BACKGROUND

The glossy painted or plastic exterior portions of automobiles and other vehicles often are coated with a hand-appliable, air-drying, buffable liquid or semisolid renewable product that protects the coated surface. These products are often described as “waxes” (e.g., “car waxes”) since in most instances they contain a wax. These products may also be called “glossy protective coatings”, and can be contrasted with “car polishes” which may contain a mild abrasive but typically do not include substantial amounts of a wax or other film former. References describing glossy protective coatings include U.S. Pat. Nos. 4,284,668, 4,525,501, 5,006,624, 5,017,222, 5,261,951, 5,330,787, 5,962,074, 6,193,791 B1, 6,235,824 B1, 6,669,763 B1, 6,746,522 B2, 6,932,860 B1 and 6,949,271 B2. Formulation information for a number of glossy protective coatings is listed in the Auto Products—Body—AutoWax/Paint Protectant category of the National Institutes of Health Household Products Database at http://householdproducts.nlm.nih.gov/products.htm.

SUMMARY OF THE INVENTION

Nearly all glossy protective coatings contain silicones. A few glossy protective coatings are said to be silicone-free, including SIMONIZ™ Original Wax from Holt Lloyd International Ltd. and Silicone Free Polish from Travik Chemicals, but such silicone-free products are not as widely used as are silicone-containing glossy protective coatings. Silicones improve the water repellency of surfaces treated with the glossy protective coating, and typically will improve the extent to which water beads up on the treated surface. Consumers typically associate such beading behavior with a properly protected surface, and may associate the lack of such behavior with a surface that should be retreated.

We have found that silicones may also increase the tendency for dirt and other soils to adhere to the treated surface. The resulting soil film reduces the apparent surface gloss. Although most of the soil film may be removed by washing and drying the treated surface, washing is time-consuming and costly. We have also observed that repeated soiling and washing can cause an unrecoverable loss in gloss, and that when soiling does not take place between washes gloss does not significantly decrease. We prefer to reduce the extent to which soils adhere to the treated surface in the first instance. We have found that reduced soil pick-up and a desirable appearance after repeated soiling and washing can be obtained using a glossy protective coating that is free or substantially free of soil-attracting silicones and that contains a fluoropolymer that reduces soil adhesion on and increases water repellency of surfaces treated with the glossy protective coating. The present invention thus provides, in one aspect, a glossy protective coating composition comprising a substantially silicone-free aqueous emulsion of a film-forming agent, solvent, and a fluoropolymer that reduces soil adhesion on and increases water repellency of painted or glossy surfaces treated with the glossy protective coating.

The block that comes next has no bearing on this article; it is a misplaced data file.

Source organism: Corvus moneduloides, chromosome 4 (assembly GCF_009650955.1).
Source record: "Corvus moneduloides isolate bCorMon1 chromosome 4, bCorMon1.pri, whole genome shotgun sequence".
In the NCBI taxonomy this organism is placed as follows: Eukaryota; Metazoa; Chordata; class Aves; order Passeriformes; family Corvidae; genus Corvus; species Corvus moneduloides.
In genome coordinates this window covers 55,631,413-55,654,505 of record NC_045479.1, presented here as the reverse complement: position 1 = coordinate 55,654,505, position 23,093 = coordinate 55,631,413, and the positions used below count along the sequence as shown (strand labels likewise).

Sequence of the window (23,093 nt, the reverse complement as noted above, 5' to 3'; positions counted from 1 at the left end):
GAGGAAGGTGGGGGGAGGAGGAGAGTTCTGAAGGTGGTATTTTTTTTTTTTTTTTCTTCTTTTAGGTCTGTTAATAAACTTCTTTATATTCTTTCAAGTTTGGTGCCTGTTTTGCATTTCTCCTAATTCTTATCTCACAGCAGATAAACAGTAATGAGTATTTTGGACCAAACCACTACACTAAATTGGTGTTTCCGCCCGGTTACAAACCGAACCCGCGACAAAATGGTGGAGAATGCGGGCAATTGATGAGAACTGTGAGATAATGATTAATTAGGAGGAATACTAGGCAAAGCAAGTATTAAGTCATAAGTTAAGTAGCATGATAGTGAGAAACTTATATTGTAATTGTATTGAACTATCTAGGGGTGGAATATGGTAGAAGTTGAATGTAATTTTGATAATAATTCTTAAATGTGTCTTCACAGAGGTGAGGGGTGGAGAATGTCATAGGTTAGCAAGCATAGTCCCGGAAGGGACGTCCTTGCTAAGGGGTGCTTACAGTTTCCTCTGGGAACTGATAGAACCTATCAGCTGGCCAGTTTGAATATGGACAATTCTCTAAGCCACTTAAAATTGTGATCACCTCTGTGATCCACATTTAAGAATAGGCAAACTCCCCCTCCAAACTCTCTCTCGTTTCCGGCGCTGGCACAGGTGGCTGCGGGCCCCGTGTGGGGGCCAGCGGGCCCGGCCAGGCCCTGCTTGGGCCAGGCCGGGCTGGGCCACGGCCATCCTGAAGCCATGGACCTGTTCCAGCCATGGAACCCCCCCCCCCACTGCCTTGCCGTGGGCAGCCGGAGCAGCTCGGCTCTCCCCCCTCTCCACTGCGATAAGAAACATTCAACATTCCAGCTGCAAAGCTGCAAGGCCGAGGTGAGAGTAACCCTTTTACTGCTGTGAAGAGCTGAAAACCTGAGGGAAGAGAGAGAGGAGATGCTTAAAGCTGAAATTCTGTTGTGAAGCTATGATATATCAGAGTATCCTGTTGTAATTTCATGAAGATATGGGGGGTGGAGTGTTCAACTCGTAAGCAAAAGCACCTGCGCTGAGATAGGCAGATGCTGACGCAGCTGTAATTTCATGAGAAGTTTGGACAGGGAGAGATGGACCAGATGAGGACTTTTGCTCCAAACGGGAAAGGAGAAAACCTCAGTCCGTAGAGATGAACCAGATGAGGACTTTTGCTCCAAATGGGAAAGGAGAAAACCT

The invention provides in another aspect a method for protecting a painted or glossy surface comprising applying to the surface and drying a substantially silicone-free aqueous emulsion of a film-forming agent, solvent, and a fluoropolymer that reduces soil adhesion on and increases water repellency of the surface.

DETAILED DESCRIPTION

The word “silicone” refers to a polydiorganosiloxane wherein each organo group may be an alkyl group such as a C1 to C12 alkyl group. The phrase “substantially silicone-free” refers to a composition that contains a sufficiently low amount of silicone so that when The composition is compared to an otherwise similar control composition containing no silicone and evaluated using the kaolin clay particle retention test shown below in Example 1, a surface treated with the composition exhibits no greater adhered kaolin residue than a surface treated with the control composition.

The word “polymer” includes homopolymers, copolymers and ter- and higher polymers.

A variety of film-forming agents may be used in the disclosed compositions and methods. The film-forming agent may for example be a viscous or solid heat-sensitive substance containing one or more high molecular weight hydrocarbons or fatty acid esters. The film-forming agent desirably provides a composition that can be hand- or machine-applied to a glossy surface and buffed, rubbed or otherwise formed into a thin, streak-free and smear-free glossy protective coating that is substantially insoluble in water and soluble in one or more common organic solvents. The composition desirably hardens merely by drying and without requiring the application of heat, UV or other external energy. Representative film-forming agents will be familiar to those skilled in the art and include animal waxes such as beeswax, spermaceti, Chinese insect, lanolin and shellac wax; vegetable waxes such as carnauba, candelilla, palm, bayberry, jojoba, sugarcane, rice-bran, flax, peat, Japan, ouricury wax; mineral waxes such as ozocerite, ceresin, montan, paraffin, microcrystalline and petrolatum wax; synthetic film-forming agents such as ethylenic polymers (e.g., polyethylene and polypropylene polymers and copolymers), acrylic polymers (e.g., acrylate polymers and copolymers), polyol ether-esters, and chlorinated naphthalenes; and microcrystallized, oxidized, or chemically modified derivatives thereof. Acrylic polymers and copolymers may be preferred in some applications, and it may also be preferred that the composition be substantially free of natural waxes or that it be substantially free of synthetic waxes. Mixtures of film-forming agents may be employed. The film-forming agent may for example be about 0.01 to about 10 wt. %, about 0.1 to about 5 wt. % or about 1 to about 3 wt. % of the total composition weight.